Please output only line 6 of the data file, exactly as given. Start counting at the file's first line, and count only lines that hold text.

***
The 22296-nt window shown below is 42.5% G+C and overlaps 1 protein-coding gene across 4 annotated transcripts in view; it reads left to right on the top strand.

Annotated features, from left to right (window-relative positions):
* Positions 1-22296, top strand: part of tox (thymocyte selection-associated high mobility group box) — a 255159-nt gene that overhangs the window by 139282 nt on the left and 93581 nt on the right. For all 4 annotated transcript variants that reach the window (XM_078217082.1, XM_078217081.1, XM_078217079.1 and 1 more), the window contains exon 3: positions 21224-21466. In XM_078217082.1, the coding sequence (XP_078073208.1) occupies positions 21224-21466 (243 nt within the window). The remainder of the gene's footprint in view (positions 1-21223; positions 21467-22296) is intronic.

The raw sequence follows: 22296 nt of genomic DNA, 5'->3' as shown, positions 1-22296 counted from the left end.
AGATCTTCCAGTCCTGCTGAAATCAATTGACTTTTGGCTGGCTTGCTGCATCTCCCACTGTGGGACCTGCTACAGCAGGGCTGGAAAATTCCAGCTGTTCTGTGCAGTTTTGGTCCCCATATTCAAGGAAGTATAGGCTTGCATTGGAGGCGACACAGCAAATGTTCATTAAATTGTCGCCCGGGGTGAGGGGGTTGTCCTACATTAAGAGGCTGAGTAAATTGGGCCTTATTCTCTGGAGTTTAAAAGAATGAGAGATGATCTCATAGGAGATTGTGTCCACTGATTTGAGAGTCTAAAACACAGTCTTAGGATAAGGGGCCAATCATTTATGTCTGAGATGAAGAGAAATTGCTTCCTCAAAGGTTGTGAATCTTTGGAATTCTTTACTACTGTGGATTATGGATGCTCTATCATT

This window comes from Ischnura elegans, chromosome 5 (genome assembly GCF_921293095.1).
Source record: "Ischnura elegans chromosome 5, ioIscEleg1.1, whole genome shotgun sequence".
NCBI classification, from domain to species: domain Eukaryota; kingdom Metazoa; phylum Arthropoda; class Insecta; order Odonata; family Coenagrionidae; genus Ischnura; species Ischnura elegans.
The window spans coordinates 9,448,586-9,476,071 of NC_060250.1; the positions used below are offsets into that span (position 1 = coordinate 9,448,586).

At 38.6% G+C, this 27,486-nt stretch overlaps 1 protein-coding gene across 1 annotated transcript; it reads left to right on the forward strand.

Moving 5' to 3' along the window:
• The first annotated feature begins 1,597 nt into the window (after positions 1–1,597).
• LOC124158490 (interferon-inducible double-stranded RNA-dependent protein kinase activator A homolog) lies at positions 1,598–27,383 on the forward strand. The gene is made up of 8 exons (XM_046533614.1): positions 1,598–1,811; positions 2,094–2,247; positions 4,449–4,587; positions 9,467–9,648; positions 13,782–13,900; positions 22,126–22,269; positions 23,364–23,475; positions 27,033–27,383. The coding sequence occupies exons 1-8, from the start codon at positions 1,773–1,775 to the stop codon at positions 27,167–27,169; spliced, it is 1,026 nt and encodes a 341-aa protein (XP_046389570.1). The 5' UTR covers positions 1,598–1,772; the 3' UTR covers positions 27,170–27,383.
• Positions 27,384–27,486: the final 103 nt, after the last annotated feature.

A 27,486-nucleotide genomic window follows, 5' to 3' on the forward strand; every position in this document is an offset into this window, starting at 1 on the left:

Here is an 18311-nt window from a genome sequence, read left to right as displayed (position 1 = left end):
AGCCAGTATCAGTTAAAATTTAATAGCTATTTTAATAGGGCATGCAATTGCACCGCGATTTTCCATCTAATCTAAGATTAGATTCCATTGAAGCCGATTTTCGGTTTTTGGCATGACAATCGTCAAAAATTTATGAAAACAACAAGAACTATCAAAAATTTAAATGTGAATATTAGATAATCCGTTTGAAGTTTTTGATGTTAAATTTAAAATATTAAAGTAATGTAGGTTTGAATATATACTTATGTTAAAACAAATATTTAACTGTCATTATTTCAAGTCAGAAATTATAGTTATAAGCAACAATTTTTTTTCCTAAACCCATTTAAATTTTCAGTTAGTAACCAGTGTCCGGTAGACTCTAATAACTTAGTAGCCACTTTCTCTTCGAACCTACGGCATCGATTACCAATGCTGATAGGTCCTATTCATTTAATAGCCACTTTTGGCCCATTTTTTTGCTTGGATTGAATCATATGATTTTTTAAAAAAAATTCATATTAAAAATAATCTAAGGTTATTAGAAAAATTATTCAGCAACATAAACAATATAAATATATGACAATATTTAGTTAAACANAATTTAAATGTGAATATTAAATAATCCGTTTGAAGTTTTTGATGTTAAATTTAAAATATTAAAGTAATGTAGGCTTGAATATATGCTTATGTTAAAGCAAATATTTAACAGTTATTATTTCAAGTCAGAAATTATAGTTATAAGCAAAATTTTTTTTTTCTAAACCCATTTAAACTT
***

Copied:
This window comes from Ischnura elegans, chromosome 5 (genome assembly GCF_921293095.1).